Mandelbrot Fractal Set Mind Trip

It seems the world has just lost another good one. Benoir Mandelbrot, the mathematician who created fractal geometry, passed away on Thursday from pancreatic cancer.

Fractal geometry, if you don't know, is a mathematical development of theoretical and applied mathematics that can be used to understand the apparently rough and irregular patterns found in nature, from the branches of trees and broccoli to river networks, mountain ranges, crystals, the circulatory and respiratory systems, etc.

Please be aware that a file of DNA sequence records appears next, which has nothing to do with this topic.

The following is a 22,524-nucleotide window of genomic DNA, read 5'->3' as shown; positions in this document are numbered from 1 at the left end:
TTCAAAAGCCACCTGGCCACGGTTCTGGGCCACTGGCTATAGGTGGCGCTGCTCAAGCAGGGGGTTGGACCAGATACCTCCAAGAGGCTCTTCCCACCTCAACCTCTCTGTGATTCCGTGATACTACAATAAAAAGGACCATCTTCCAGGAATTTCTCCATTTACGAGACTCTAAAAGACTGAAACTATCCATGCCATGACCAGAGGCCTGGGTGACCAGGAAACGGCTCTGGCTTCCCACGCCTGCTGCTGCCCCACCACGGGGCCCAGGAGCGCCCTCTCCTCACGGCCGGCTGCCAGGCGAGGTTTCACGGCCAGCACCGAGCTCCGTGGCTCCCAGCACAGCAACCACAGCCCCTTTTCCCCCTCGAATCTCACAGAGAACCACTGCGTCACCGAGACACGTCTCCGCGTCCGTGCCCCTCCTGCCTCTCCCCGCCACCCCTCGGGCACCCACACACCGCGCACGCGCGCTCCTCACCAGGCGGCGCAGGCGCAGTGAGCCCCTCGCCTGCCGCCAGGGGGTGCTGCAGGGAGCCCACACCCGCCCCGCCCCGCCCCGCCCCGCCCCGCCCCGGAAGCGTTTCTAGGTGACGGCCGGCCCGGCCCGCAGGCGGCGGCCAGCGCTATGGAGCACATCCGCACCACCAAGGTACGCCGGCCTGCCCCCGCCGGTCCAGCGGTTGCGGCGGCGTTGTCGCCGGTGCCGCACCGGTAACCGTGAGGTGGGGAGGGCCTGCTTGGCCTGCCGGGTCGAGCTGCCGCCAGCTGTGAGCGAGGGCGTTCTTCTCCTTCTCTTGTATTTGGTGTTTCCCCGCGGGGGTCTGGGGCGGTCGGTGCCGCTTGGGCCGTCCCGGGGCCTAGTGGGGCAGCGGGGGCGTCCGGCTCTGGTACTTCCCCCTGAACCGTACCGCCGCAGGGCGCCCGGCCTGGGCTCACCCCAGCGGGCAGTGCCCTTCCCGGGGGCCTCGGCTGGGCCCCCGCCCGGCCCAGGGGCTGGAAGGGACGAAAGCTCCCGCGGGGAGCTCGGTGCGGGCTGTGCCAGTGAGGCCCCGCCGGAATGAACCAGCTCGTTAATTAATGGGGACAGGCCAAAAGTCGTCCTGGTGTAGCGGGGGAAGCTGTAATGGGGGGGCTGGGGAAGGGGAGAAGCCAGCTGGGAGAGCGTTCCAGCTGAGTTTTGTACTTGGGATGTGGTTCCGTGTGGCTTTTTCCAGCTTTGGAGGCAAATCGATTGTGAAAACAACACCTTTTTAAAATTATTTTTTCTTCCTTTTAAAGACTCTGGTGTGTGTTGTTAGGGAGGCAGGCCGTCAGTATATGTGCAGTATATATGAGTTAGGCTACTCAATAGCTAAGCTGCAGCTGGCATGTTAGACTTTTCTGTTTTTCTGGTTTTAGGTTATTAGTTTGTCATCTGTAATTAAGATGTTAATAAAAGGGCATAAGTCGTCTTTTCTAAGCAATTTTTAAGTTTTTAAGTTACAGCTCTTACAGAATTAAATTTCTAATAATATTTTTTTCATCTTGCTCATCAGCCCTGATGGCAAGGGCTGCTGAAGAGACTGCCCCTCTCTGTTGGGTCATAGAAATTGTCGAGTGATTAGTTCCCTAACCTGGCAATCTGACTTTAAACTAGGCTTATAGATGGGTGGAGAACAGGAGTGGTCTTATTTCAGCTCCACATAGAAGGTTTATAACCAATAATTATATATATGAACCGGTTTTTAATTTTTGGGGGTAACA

A great deal of the beauty of fractals has to do with the recursive nature of its shapes: it is driven by an iterative and self-referential process in which the output of any step in the algorithm becomes the input for the next step, creating patterns that can be explored literally to infinity. To give you an idea of what this simple equation looks like, let's try zooming in on it for just 10 minutes:



If you want to understand just how fractals explain many of the patterns found in nature, check out Jim Al-Khalili's excellent documentary The Secret Life of Chaos.
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